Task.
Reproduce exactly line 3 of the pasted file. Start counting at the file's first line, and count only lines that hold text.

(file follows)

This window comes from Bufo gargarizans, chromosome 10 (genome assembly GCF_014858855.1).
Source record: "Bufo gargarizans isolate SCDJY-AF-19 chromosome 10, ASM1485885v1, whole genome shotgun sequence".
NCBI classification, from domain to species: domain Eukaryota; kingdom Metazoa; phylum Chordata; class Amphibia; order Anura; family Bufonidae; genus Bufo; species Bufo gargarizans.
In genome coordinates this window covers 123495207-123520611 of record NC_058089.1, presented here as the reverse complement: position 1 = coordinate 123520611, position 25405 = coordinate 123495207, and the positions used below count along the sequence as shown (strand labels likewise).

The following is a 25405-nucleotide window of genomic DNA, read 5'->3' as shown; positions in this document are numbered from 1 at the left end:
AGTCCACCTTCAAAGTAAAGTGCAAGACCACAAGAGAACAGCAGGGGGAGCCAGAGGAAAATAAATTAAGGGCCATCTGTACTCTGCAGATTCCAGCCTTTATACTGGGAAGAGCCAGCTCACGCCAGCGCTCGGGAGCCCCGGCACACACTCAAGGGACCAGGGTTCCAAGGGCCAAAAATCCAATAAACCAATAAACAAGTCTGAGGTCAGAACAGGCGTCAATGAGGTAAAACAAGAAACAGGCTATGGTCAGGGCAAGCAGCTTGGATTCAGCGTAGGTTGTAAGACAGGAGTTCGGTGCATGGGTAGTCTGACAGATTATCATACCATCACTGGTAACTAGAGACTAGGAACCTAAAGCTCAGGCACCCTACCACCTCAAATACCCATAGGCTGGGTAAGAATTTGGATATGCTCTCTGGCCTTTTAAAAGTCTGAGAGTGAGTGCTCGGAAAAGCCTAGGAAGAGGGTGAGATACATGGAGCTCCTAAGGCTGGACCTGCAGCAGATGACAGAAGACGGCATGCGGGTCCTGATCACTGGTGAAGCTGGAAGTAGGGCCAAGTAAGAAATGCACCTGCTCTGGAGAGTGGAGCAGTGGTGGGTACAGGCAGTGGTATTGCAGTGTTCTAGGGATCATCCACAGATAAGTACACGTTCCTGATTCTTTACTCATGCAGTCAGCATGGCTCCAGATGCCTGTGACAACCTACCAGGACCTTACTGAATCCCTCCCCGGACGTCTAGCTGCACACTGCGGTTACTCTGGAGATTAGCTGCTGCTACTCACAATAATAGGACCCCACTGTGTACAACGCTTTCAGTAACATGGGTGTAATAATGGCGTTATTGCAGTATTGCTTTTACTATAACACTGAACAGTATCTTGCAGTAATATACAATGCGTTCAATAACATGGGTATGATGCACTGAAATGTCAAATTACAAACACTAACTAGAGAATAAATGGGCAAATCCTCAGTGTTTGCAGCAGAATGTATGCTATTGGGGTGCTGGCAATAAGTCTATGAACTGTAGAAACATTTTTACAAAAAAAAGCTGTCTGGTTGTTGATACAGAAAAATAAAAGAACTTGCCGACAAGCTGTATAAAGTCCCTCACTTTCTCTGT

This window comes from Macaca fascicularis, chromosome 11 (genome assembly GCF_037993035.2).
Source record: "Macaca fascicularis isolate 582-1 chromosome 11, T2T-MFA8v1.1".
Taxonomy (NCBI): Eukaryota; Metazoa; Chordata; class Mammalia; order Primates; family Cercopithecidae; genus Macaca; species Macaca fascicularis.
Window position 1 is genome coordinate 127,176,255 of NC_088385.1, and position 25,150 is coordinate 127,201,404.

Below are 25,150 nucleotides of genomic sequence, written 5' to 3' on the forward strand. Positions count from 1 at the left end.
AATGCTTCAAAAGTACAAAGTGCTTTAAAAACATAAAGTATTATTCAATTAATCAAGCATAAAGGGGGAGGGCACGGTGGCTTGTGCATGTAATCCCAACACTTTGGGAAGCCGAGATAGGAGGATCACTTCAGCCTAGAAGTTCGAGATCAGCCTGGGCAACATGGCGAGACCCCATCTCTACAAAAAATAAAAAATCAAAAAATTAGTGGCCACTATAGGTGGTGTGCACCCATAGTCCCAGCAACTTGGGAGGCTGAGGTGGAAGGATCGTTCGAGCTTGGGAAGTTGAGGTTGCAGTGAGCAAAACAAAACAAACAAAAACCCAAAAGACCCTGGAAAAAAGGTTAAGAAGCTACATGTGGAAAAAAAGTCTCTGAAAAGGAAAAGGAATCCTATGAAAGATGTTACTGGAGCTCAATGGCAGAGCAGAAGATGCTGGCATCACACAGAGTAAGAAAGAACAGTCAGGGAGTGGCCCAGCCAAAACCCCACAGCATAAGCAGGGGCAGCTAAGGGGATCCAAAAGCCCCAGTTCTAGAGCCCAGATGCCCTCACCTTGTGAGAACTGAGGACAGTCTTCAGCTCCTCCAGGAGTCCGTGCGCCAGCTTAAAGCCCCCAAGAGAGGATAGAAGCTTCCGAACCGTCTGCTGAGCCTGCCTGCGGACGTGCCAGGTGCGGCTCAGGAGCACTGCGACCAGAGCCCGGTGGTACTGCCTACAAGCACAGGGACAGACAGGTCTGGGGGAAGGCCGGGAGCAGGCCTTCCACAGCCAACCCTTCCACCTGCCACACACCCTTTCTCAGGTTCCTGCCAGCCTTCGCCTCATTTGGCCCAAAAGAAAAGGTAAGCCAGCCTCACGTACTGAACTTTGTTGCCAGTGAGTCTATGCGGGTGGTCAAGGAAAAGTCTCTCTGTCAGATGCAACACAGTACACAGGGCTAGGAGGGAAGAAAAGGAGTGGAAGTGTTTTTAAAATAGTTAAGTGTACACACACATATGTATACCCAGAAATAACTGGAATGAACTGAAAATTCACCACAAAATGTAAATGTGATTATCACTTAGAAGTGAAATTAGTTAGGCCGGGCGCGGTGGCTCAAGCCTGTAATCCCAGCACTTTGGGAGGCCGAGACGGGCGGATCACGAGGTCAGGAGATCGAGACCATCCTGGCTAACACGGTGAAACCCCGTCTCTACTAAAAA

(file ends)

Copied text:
NCBI classification, from domain to species: domain Eukaryota; kingdom Metazoa; phylum Chordata; class Amphibia; order Anura; family Bufonidae; genus Bufo; species Bufo gargarizans.